Every nook and cranny of the house was searched. The shoes were hiding in a remote corner under the bed in one of the three bedrooms. With a sigh of relief, I gathered them together and presented them to their rightful owner who exclaimed, "They found me!"
"They found you? Oh, they must be magic, " I replied with a tiny bit if sarcasm.
Kate's eyes grew wide. "Magic shoes, " she breathed and put them on. Bidding farewell to the traffic light, she turned and walked into the house, to the front door. Magic shoes, indeed.
"He's just practicing his voice," I answered.
"He doesn't have a voice. He can't talk yet!"
"You're right, he doesn't say any words yet, but he still has a voice."
Annie thought this over, carefully. "Where does you voice come from, Mama?"
The immediate thought that popped into my head was a logical explanation, your voice comes from your throat, from your vocal cords. Meeting her expectant gaze, the real answer became clear. "Your voice comes from your heart."
Oh. My. I could say nothing, paralyzed by confusion and sadness and anger. And so those words swirled around in my head last night. And all day today. Those words came to rest on my heart, leaving behind a heavy ache.
If I had the words, this is what I would have said to that new teacher: You will love having this little boy in your classroom. He needs structure. He needs understanding. Take the time to know him. Each interaction makes a deeper connection. He is a visual learner. Teach him through pictures. Have a picture schedule for him and review it with him each morning. Warn him in advance of transitions. Expand his play. Engage him by being silly. Provide him with lots of opportunities to interact with his peers. Show him how. Have a quiet spot in the room filled with lots of fidget toys and pillows and lotion and soft music in case he gets overwhelmed and needs to regroup. He is a really neat kid. Take the time to look at life through his eyes. It really is beautiful. Oh please, just give him a chance. Please, please, make this work. Take care of this gentle soul.
If I had the words, this is what I would have said to the principal: This little boy is a child, not a label. He likes to run and play and laugh just like any other child. He is different, not broken. It is your school and your ignorance that need to be fixed, not him. He is a child, not something to be discarded because he is deemed to be unworthy. You owe it to him and to yourself to make this work. He is a part of this community, just like you and me. His strengths and uniqueness cannot be expressed in the confines of a fifteen page document. Help him and he will show you the beauty of life.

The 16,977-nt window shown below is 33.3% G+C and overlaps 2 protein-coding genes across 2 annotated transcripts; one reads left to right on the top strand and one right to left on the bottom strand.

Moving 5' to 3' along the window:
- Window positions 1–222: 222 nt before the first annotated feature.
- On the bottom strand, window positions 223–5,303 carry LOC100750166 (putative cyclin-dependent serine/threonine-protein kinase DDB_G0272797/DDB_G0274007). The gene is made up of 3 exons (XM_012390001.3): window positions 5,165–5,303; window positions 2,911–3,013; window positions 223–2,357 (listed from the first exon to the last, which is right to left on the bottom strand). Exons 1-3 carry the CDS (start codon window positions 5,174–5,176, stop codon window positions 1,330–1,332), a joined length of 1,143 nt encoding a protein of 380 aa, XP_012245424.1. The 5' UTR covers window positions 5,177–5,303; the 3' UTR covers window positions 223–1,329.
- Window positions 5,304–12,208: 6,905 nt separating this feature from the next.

Our children are here for a reason. They are here to teach others about tolerance, about acceptance, about unconditional love.
Ah, the bathroom, where most of my battles are fought these days. Kate has a picture schedule of her morning routine to increase her independence and to stave off any battles that might ensue. And on that schedule is a picture of a toilet to remind Kate to, that's right, use it. However, Kate enjoys just looking at the picture and prattling on about how big girls use the potty. All talk, no action. Each of my gentle reminders to sit on the potty was met with an increasingly louder, "No." Knowing that she has a bladder of steel and can hold it until the mid-morning trip to the bathroom at school, I decided to forgo any more arguing. Annie, on the other hand, will have an accident if she is not placed upon the toilet the minute her eyes open. Although she insisted, kicking and screaming, that she did not need to go, she did. Thankfully, a large puddle on the floor was averted.
Next came scarfing down breakfast, brushing teeth, and combing hair. For the most part, these activities were uneventful, except for a little screaming while brushing Kate's bedhead hair. We flew out the door and tucked ourselves neatly into the trusted minivan. Miraculously, we made it to school right on time. And so it goes, each weekday morning until June, a new school year, a new beginning.
So, what would Hell be like? I tend to think that it is different for everyone. Individualized. My personal Hell would be a small room, roughly the size of, say, a powder room. And in that small room I would be trapped with two small girls. The bigger girl would have a wicked case of encopresis and a dreadful fear of having a bowel movement in the toilet. The smaller girl would sit on the toilet only to get right off and urinate in a big puddle all over the floor. Add to this lovely scene that I would be required to read Once Upon a Potty eighty million times.
This is what it would be like for me, if you believe in this sort of thing, of course.
I am still getting to know Little Fella, this newest member of our family. I know that he likes to be held all day, and I know that he is amused by the antics of his older sisters. He likes to take naps on his dad's chest but not in his crib. He likes to snuggle against my neck as he falls asleep at night, and I like hearing the soft whisper of his breath. He recently learned how to smile, and every time I see that smile it makes my heart sing.
Their relationship got off to a bit of a rocky start, with Kate throwing herself to the ground and screaming, "PUT BACK!" the second we brought Annie home from the hospital. Not bad for a toddler who was quite echolalic and did not have a whole lot of spontaneous language in her repertoire. After a few days of the screaming, curiosity set in. During Annie's first year of life, she was subjected to the constant poking and prodding of her older and not so gentle sister. Kate enjoyed poking Annie's eyes, pulling apart her toes, sniffing her, and Kate's favorite, laying on top of her. Fortunately, Annie was a content baby and tolerated, and was even amused, with these intrusions. When Annie reached toddlerhood, though, she started fighting back. No longer did she enjoy being man-handled constantly. So, Annie began hitting, or pulling Kate's hair, or knocking over the line of toys that could not be moved out of place for any reason. Annie became very in-tune to Kate and knew how to push her buttons, and she did. And when Kate's buttons are pushed, look out.